Month-over-month U.S. budget deficit rose by 50% in December as financial collapse looms
By Cassie B. // Jan 16, 2024

The U.S. treasury has reported budget deficit information for December, and the situation is so dire that some experts believe a fiscal collapse is inevitable. As the government continues to spend an eye-watering amount of money, it should come as no surprise that total outlays were $559 billion last month, while just $429 billion was brought in through taxes. This resulted in a deficit for the month of December of $129.4 billion, which is 52 percent higher than one year ago.

This deficit jump has sent total government debt above $34 trillion for the first time on record, with Treasury Department data showing that outstanding total public debt hit $34.001 trillion on December 29. The development did not come as much of a surprise as it surpassed $33 trillion just three months ago. Should the current pace continue, CNBC reports that 2024 will end with a deficit exceeding $2 trillion.

When you consider the fact that December is traditionally a month of fairly tame deficit numbers, it is clear that the situation is untenable. In the past, the December deficit typically registered somewhere in the range of $10 to $20 billion. In 2020, it reached an all-time high of $140 billion before a big drop in 2021 followed by a rebound in 2022.

Last month's tax receipts of $429.3 billion marked a drop of 5.6 percent from the $454.9 billion recorded in December of 2022 and a drop of 11.8 percent over December 2021's figure. Moreover, December saw the ninth consecutive year-over-year drop in last twelve months (LTM) tax receipts, which is something that typically only takes place when the economy is experiencing a recession.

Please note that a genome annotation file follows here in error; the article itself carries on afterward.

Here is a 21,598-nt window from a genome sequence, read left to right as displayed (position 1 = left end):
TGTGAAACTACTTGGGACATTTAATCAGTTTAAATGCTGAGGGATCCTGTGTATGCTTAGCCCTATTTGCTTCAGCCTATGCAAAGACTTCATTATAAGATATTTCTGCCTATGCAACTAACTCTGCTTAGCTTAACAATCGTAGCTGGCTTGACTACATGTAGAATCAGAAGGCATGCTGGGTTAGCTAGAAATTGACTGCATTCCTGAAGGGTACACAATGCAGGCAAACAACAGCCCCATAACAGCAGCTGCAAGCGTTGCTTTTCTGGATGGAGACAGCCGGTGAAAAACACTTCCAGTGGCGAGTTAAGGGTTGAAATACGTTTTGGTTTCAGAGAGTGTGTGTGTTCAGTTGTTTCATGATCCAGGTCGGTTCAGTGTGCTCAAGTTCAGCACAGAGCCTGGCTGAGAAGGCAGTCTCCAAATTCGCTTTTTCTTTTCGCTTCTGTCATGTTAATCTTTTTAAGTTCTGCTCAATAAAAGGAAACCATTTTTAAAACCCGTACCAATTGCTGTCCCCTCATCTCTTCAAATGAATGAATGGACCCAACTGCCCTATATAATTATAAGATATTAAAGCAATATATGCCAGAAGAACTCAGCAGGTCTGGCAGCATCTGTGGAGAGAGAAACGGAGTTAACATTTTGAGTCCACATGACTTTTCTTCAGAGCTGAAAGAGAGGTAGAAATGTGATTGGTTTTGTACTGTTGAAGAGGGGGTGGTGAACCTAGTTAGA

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Spending, not surprisingly, was up by 3.5 percent over last December at $559 billion versus 2022’s $540 billion. This is due, at least in part, to greater Social Security outlays as well as the interest on the public debt.

Zero Hedge points to some even more concerning figures. For example, the year-to-date budget deficit hit $509 billion just three months into fiscal year 2024. This is the biggest deficit of all time in the U.S. after one quarter, with the exception of 2021 – an outlier year because the U.S. spent trillions of dollars in COVID stimulus money. In addition, December's budget deficit of $129.4 billion is significantly higher than the median estimate of $87.5 billion and more than 50 percent higher than the December deficit of $85 billion in fiscal year 2022.

This makes it more likely than ever that the U.S. is headed for a financial collapse, despite the Biden administration’s insistence that its much-touted Inflation Reduction Act would take “hundreds of billions” of dollars off the deficit and reduce prices.

Data released by the Labor Department on Thursday indicated that the Consumer Price Index rose by 0.3 percent in December. This sent the 12-month rate to 3.4 percent, which is well above the 2 percent goal set by the Federal Reserve as well as the Wall Street consensus.

National debt level “truly depressing”

The president of the Committee for a Responsible Federal Budget, Maya MacGuineas, said that the number was “a truly depressing ‘achievement.’”

In a statement, she cautioned: “Though our level of debt is dangerous for both our economy and for national security, America just cannot stop borrowing.”

In November, Moody’s warned that it may remove the U.S.’s perfect AAA rating, while Fitch cut its rating on America’s sovereign debt from AAA to AA+ in August.

The Peter G. Peterson Foundation said that within the next ten years, the federal government will be spending more money on interest payments than it typically spends on infrastructure, education, and research and development combined.

Sources for this article include:

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